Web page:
My Birthday Episode: Year 15
Where I felt a little let down by Alec Baldwin's first appearance because of how the show treated him more like a heartthrob rather than the borderline cast member that he's grown to become over the years, I felt this episode was a redeeming show that highlighted why Baldwin is known for more than just his looks alone and actually has legitimate comedic talent.
That's not to say that other heartthrob hosts aren't talentless but for the most part it's rare that they have experience or skill when it comes to comedy. As I've said in the past, most of the time, these good-looking hosts are treated more like props to be reacted to because of their looks instead of being the source of any laughs.
The above-mentioned issue was my problem with Alec's first appearance but after tonight's appearance I'm no longer concerned about seeing Baldwin in the lineup of host because this episode was such a slam dunk to where he even stood out for his humor in the two sketches where he could have easily just come across as a good-looking prop as the joke.
All in all, this was another really good episode from this season. Other than the Godfather parody that I felt went a little long due to my lack of knowledge about the referenced material, I can't think of another moment from the night that I didn't think was fun, adding to my amazement over how solid this season is turning out to be following the so-so season of last year.
I guess I shouldn't be all that surprised because this jump in show quality just highlights how the show makes adjustments whenever it reaches a lull. With all of that said, it's now time to move on from my insights and share what I actually saw, as I give you...
The Wicker Breakdown:
This week's show started with another parody of The McLaughlin Group where once again, Dana Carvey portrayed the blowhard host who throws rapid-fire political questions to his panel of guest only to belittle them if they don't agree with his stance word for word by yelling at them how they are "WRONG" if their opinion is just a little off. Of course, this being the opening sketch is eventually builds to the announcement of, "Live from New York..."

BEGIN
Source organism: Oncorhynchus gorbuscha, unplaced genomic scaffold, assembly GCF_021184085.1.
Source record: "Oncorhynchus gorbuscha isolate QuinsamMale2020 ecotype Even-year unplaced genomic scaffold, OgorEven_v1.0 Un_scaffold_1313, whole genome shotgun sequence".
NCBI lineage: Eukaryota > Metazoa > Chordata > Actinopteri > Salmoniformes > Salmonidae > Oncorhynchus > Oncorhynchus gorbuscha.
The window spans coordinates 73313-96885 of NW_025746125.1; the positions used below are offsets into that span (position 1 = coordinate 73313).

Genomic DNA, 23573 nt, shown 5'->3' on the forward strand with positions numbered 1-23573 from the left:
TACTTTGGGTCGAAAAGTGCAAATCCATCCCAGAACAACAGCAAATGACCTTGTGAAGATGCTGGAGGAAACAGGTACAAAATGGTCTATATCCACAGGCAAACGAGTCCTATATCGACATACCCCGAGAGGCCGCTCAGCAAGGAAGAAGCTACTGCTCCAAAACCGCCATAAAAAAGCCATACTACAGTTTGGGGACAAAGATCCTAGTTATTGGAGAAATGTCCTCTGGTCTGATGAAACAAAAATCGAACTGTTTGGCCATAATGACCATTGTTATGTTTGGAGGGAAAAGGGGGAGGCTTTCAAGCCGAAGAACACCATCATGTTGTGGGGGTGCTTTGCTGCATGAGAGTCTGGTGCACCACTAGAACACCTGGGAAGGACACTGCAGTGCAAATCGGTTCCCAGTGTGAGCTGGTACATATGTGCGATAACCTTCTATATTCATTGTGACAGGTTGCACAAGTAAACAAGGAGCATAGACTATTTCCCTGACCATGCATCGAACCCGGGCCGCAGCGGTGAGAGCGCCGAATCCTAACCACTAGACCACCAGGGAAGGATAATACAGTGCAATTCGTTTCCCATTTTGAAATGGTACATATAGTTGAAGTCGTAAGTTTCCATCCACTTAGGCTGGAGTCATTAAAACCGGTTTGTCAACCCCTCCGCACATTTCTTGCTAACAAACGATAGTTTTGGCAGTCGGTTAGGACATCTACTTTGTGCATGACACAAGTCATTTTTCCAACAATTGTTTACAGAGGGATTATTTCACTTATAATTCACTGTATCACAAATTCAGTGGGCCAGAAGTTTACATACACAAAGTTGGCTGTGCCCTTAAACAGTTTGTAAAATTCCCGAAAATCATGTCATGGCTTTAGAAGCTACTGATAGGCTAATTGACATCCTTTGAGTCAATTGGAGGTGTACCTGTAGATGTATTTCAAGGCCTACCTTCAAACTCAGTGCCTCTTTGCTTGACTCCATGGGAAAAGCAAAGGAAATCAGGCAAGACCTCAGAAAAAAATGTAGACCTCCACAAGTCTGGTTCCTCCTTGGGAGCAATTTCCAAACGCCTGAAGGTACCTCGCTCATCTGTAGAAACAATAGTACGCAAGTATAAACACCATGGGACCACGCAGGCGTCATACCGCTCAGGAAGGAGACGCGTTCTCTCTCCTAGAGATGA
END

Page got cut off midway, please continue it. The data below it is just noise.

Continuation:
Alec Baldwin then officially opened the show with a monolog about being excited to host for a second time pointing out that his last appearance was nominated for an Emmy which than took us into Alec's head to hear his inner thoughts as he starts to worry that he's not being a humble host. We then bounce around to hear the inner thoughts of everyone including the cast, crew, and even Whitney Houston as they all begin to wonder if it is their fault that Alec seems stuck in his head. Normally, I don't like the "brace yourself for a bad show" jokes, but in this case, it was done right with the proper amount of humor to where it didn't come across as a real concern.
We then got a fake ad for a piece of workout equipment called The Dancer where users strap themselves into this machine that provides both resistance and guidance for you to dance through your daily work out.
The Honest Planet was a sketch that as the title suggests takes place on a planet where there are no lies and we get to witness a business meeting where we hear first-hand everyone's dishonest motivations as they navigate their way through the backhanded business world.
The Sinead O'Connor Awards was a parody award show where Sinead O'Connor reluctantly honor artists for their material success despite being soulless performers. Even though this isn't really a positive award, the winners are pleased as punch to even be nominated.
Whitney Houston then took to the stage to perform "I'm Your Baby Tonight"